The New ‘Do

Now that my parents are safely on their way to Boston and thus out of internet communication range until they see me tonight (You cut your hair? AGAIN?!?  Why?  Well, sure I like it, it’s just so…short), I thought I would give everyone the update on my current styling selection.  How is it different?  I’m not really sure.  Do you like it?  Again, I don’t really know yet.  It definitely feels…funky.

The most obvious change is a lightening of the back of my head.  Stanley the stylist razored it so that the underneath layers wouldn’t be weighted by lots of other hair on top, allowing the bottom part to curl a little.  I think that’s working, but it’s really hard for me to objectively guage the curliness of the hair on the back of my head.  I feel myself looking down alot.  That could also be because I don’t really know how to type and I need to watch my fingers, but don’t tell my mom.   Just say it’s a ‘new haircut head imbalance’.  That sounds almost medical, as if it’s not my fault.

There are probably other changes as well that I’m not aware of yet.  He did take a bit off the front, but mostly wanted to leave that curl intact.  I feel like sometime soon the rising curls and the old ones are gonna have a fisticuffs, but I’m not sure who will come out the victor.  I’m not sure yet who I’m even rooting for.  Still, the new experience is to be valued.  I haven’t had my hair cut by someone other than myself since that time in China they gave me the ‘mushroom’ style.  I had to go home and fix it myself and just live with it really short for awhile.  This style is nothing like that disaster.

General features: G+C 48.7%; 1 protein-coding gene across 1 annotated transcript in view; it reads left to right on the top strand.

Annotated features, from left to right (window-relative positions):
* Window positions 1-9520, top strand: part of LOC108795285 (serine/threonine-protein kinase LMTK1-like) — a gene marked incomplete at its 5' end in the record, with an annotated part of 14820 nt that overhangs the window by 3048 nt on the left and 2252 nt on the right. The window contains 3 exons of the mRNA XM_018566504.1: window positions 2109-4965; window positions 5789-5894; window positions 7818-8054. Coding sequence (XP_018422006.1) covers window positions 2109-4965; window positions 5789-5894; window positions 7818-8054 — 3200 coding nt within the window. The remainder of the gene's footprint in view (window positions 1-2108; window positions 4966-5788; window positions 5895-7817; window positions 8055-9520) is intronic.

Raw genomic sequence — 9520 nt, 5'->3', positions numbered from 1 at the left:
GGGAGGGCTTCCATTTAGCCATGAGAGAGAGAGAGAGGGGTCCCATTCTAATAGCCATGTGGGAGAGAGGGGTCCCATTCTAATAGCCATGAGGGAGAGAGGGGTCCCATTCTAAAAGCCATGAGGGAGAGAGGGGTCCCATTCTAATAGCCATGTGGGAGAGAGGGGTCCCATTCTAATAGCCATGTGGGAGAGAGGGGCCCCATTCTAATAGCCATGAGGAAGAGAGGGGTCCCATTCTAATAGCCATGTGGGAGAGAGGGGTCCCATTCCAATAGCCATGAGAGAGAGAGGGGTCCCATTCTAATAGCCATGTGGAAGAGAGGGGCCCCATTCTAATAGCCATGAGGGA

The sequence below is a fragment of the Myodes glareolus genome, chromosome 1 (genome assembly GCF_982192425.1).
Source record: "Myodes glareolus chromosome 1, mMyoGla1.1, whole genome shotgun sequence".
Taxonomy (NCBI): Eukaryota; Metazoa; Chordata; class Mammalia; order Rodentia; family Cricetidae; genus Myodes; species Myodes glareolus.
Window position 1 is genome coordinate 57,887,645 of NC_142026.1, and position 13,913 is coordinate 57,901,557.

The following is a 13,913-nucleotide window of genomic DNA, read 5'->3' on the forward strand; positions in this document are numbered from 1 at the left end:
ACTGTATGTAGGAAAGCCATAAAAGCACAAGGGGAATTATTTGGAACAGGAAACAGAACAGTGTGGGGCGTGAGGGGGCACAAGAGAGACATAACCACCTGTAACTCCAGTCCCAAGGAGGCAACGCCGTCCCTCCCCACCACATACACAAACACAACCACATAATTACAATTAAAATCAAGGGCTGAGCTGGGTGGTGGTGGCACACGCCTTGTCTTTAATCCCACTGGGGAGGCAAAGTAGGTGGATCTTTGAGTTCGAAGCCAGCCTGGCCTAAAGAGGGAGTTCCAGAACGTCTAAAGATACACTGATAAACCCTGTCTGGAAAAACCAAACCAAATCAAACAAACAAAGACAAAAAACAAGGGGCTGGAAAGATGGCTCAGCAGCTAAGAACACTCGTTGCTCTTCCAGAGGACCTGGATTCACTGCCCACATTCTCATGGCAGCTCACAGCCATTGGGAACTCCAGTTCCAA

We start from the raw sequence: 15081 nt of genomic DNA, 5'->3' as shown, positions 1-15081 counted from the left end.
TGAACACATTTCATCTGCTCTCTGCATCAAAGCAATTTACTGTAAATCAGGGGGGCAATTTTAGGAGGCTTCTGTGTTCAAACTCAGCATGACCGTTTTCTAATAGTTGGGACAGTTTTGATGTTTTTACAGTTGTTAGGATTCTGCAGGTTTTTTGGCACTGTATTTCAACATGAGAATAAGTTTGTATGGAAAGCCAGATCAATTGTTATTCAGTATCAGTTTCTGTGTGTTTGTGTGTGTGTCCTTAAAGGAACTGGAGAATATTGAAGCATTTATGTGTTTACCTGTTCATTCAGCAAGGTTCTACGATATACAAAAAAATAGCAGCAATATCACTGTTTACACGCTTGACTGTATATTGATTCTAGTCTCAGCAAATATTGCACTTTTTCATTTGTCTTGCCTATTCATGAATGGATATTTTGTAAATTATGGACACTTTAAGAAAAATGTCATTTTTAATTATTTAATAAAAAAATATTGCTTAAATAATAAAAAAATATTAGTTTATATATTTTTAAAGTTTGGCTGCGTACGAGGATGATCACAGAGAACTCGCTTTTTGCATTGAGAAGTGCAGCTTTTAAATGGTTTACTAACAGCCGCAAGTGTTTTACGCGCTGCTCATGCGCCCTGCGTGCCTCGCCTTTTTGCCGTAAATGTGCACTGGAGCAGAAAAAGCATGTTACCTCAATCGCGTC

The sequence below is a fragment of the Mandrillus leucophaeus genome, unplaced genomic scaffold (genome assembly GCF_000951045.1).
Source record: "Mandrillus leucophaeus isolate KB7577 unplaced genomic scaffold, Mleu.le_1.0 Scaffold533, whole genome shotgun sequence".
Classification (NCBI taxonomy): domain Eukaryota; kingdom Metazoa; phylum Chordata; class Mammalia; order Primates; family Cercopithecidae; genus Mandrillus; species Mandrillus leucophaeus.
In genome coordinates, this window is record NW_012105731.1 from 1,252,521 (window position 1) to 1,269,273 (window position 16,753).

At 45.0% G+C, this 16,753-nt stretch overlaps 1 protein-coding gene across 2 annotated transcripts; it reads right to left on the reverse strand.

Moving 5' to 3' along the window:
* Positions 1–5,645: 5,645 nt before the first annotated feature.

Really, the whole new experience is due to Mike.  He’s always encouraging me to try new things, and thinks it would be nice for me to try and new style, or do more ‘girl things’.  So here’s to that.   Hopefully this new experience will be one of the grow – to – love variety.

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8 Comments

  1. Alex said,

    February 15, 2008 at 9:26 am

    Does a new haircut mean that your brain can breathe more easily and you’ll get back to me like you said you would? :-p

  2. sedgehammer said,

    February 15, 2008 at 9:44 am

    No about the brain. As for the getting back to you, I will eventually get to it. Really. There is something to be said against the isolationism of the way the brain is considered, and something else about the impossibility of using science to prove something that is not concrete, making the argument that ‘there’s no evidence of a mind different from the brain’ circular, the ‘evidence’ of brain damage affecting all part of the mental experience likewise. But I’ll leave off of that until I have thought things through for myself and done more research.

  3. Alex said,

    February 15, 2008 at 1:02 pm

    The question I always come back to is, can you think of something that could happen to you that would not be reflected in your nervous system? That might be a good starting point for you.

  4. sedgehammer said,